The book is of course the sixth out of seven and further follows the turbulent adolescence of wizard Harry Potter and the secret wizarding world's continued struggle against the evil Lord Voldemort which has now turned into a full blown war. 'The Half Blood Prince' is in essence a rather diluted book when considering the others in the series. Despite it having it's moments, both dramatic and tragic, it serves more as an introduction for the final book in the collection and as of such a lot of things still remain unanswered and the dramatic chapters that dominated the end of the last book seem to have somewhat wilted.
However, J.K Rowling is a genius and knows exactly what she's doing to weave all the pieces of the puzzle together and various points in the book leave you tense with frustration at trying to figure out what is coming next.
The book actually begins with a meeting between our very own Muggle prime minister and that of the Minister of Magic, Cornelius Fudge, who has now been replaced. We are then treated to Snape's home as the evil Bellatrix Lestrange and Draco Malfoy's wife Narcissa pay the potions master an unorthodox visit. These are interesting chapters to explore as we very rarely see anything that is away from Harry's view point or his experiences and it only further brings up confusion about where Snape's loyalties actually lie, something that Rowling has always toyed with and a notion that has explosive consequences for the end of the book.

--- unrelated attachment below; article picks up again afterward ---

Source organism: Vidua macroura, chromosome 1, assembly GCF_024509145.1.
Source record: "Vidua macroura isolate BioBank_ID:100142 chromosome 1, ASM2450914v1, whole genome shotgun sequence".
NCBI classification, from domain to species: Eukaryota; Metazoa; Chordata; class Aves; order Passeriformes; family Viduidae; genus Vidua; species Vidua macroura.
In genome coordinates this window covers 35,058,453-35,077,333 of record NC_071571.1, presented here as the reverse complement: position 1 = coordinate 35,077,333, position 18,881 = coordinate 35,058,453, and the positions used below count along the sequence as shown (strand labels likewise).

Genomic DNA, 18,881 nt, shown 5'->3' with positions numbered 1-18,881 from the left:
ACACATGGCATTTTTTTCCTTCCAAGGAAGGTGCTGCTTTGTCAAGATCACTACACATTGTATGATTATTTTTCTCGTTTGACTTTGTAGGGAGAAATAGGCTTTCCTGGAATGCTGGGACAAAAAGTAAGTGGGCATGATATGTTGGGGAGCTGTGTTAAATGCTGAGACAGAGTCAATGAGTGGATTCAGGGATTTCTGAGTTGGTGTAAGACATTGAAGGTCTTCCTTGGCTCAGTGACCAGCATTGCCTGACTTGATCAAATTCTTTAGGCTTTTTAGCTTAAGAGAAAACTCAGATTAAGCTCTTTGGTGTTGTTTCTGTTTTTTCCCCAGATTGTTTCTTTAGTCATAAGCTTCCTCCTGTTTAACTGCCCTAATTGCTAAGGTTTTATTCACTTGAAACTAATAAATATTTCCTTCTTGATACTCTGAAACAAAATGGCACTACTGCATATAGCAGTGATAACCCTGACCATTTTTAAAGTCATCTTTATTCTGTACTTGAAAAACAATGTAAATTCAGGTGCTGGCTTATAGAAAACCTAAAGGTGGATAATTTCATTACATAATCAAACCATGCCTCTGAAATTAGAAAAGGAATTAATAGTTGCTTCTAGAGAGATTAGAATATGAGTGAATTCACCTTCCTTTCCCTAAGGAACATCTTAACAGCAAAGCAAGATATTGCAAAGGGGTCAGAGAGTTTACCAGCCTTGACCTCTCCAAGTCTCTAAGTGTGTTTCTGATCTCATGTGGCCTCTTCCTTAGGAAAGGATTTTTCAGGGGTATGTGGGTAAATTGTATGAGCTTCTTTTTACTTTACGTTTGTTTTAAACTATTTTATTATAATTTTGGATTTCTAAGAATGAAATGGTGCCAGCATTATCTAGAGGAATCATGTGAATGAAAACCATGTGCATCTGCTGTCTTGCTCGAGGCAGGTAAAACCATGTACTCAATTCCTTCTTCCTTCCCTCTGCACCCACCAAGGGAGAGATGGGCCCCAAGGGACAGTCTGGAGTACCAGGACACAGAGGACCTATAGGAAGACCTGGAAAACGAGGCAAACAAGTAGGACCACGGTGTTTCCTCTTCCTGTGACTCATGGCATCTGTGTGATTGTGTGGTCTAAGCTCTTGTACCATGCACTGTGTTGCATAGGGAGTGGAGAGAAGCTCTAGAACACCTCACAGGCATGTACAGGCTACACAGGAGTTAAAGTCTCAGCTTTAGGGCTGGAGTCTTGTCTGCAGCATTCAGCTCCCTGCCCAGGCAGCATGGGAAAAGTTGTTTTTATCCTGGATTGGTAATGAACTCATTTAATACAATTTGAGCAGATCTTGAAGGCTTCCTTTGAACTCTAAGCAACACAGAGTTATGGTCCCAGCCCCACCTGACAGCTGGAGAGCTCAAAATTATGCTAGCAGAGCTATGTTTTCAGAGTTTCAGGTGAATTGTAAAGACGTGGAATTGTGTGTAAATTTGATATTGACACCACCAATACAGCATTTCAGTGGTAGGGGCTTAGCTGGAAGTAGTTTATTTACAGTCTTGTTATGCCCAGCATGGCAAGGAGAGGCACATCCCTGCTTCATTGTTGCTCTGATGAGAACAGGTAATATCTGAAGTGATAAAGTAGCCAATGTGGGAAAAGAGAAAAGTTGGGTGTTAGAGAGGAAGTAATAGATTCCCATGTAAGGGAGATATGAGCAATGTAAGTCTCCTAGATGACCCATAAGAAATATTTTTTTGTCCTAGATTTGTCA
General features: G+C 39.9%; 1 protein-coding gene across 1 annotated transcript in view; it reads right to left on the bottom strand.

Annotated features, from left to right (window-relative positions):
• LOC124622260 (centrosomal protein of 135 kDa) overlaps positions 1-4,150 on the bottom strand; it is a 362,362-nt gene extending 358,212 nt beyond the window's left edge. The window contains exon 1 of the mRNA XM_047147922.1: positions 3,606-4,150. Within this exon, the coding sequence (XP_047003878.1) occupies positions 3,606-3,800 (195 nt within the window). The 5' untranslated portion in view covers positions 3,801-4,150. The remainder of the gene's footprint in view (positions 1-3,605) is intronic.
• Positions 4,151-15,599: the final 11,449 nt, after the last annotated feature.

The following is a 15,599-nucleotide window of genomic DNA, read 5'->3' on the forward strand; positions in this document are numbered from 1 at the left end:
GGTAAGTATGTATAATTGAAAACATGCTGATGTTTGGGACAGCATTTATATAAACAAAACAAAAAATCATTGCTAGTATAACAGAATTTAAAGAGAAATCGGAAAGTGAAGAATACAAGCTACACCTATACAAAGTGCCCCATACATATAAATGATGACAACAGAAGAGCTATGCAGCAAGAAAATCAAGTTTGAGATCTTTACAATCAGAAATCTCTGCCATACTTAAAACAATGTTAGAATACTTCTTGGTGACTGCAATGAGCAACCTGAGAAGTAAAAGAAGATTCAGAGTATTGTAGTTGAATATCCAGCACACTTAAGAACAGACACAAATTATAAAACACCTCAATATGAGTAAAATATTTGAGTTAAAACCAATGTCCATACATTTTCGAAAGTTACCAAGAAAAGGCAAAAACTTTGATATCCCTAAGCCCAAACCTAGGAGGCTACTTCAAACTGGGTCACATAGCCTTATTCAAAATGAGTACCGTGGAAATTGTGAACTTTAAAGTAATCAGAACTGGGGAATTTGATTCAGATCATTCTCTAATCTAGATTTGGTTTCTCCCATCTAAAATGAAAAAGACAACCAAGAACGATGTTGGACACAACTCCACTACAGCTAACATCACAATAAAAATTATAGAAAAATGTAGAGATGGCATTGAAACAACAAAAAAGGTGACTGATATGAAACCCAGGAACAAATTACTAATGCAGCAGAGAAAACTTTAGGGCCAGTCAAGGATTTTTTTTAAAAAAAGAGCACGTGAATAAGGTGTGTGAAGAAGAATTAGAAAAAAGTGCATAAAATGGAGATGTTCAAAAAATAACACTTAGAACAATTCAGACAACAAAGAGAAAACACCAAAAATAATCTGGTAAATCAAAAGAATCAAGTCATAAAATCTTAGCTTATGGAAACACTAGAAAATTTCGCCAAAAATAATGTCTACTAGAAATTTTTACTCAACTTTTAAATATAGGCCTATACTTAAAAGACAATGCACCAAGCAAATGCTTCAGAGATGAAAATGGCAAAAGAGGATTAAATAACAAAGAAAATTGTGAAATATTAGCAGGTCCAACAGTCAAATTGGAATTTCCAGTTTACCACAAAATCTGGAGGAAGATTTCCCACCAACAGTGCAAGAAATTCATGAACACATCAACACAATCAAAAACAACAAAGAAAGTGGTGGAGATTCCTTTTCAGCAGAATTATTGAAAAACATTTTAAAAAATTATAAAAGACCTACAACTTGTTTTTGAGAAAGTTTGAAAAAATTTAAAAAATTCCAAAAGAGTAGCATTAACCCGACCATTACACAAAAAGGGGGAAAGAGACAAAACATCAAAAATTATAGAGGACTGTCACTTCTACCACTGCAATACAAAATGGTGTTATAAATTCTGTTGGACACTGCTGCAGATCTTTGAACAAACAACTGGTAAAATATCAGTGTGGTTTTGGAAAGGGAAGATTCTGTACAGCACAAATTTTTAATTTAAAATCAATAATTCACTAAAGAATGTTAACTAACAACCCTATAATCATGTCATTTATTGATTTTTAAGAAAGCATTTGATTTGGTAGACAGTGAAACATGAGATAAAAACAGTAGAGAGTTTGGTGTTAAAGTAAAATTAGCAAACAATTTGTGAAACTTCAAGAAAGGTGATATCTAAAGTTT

'The Half Blood Prince' does read like a history lesson as much of the book is spent with Harry and Dumbledore journeying through memories to find out as much about Voldemort as they can in hopes of finally being able to destroy him. The familiar setting of Hogwarts provides a safe haven for the audience to relax in and get lost in amidst all these 'memories'. Rowling is brilliant as always at capturing the voices of her characters and the Ron and Hermiones 'will they, won't they?' saga is back in full swing with many unexpected turns along the way. Harry also finds romance of his own in a very unexpected place.